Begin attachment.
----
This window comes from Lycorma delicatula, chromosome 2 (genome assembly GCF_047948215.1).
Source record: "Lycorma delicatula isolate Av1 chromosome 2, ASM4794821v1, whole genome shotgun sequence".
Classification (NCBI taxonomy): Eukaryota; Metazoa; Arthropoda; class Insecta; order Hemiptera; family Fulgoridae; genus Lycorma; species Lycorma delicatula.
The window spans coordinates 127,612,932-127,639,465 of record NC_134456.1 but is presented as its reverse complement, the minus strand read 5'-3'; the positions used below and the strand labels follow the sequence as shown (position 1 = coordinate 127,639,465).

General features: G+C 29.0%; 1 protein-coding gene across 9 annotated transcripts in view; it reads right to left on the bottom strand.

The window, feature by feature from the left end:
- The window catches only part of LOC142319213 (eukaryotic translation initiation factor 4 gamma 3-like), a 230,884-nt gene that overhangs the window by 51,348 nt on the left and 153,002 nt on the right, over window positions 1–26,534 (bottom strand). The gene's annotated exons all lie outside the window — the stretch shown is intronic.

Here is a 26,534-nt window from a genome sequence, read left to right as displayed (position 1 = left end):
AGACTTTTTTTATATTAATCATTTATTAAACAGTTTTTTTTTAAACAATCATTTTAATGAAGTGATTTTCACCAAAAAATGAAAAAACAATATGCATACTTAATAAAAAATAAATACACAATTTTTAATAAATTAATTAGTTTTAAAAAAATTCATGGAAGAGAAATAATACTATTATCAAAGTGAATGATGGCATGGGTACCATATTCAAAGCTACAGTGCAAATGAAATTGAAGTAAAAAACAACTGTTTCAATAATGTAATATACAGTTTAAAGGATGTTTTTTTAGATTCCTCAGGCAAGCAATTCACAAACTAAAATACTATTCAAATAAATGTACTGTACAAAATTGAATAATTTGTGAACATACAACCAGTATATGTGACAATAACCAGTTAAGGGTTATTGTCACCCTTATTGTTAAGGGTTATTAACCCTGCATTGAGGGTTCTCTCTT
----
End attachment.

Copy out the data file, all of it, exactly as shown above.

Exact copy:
This window comes from Lycorma delicatula, chromosome 2 (genome assembly GCF_047948215.1).
Source record: "Lycorma delicatula isolate Av1 chromosome 2, ASM4794821v1, whole genome shotgun sequence".
Classification (NCBI taxonomy): Eukaryota; Metazoa; Arthropoda; class Insecta; order Hemiptera; family Fulgoridae; genus Lycorma; species Lycorma delicatula.
The window spans coordinates 127,612,932-127,639,465 of record NC_134456.1 but is presented as its reverse complement, the minus strand read 5'-3'; the positions used below and the strand labels follow the sequence as shown (position 1 = coordinate 127,639,465).

General features: G+C 29.0%; 1 protein-coding gene across 9 annotated transcripts in view; it reads right to left on the bottom strand.

The window, feature by feature from the left end:
- The window catches only part of LOC142319213 (eukaryotic translation initiation factor 4 gamma 3-like), a 230,884-nt gene that overhangs the window by 51,348 nt on the left and 153,002 nt on the right, over window positions 1–26,534 (bottom strand). The gene's annotated exons all lie outside the window — the stretch shown is intronic.

Here is a 26,534-nt window from a genome sequence, read left to right as displayed (position 1 = left end):
AGACTTTTTTTATATTAATCATTTATTAAACAGTTTTTTTTTAAACAATCATTTTAATGAAGTGATTTTCACCAAAAAATGAAAAAACAATATGCATACTTAATAAAAAATAAATACACAATTTTTAATAAATTAATTAGTTTTAAAAAAATTCATGGAAGAGAAATAATACTATTATCAAAGTGAATGATGGCATGGGTACCATATTCAAAGCTACAGTGCAAATGAAATTGAAGTAAAAAACAACTGTTTCAATAATGTAATATACAGTTTAAAGGATGTTTTTTTAGATTCCTCAGGCAAGCAATTCACAAACTAAAATACTATTCAAATAAATGTACTGTACAAAATTGAATAATTTGTGAACATACAACCAGTATATGTGACAATAACCAGTTAAGGGTTATTGTCACCCTTATTGTTAAGGGTTATTAACCCTGCATTGAGGGTTCTCTCTT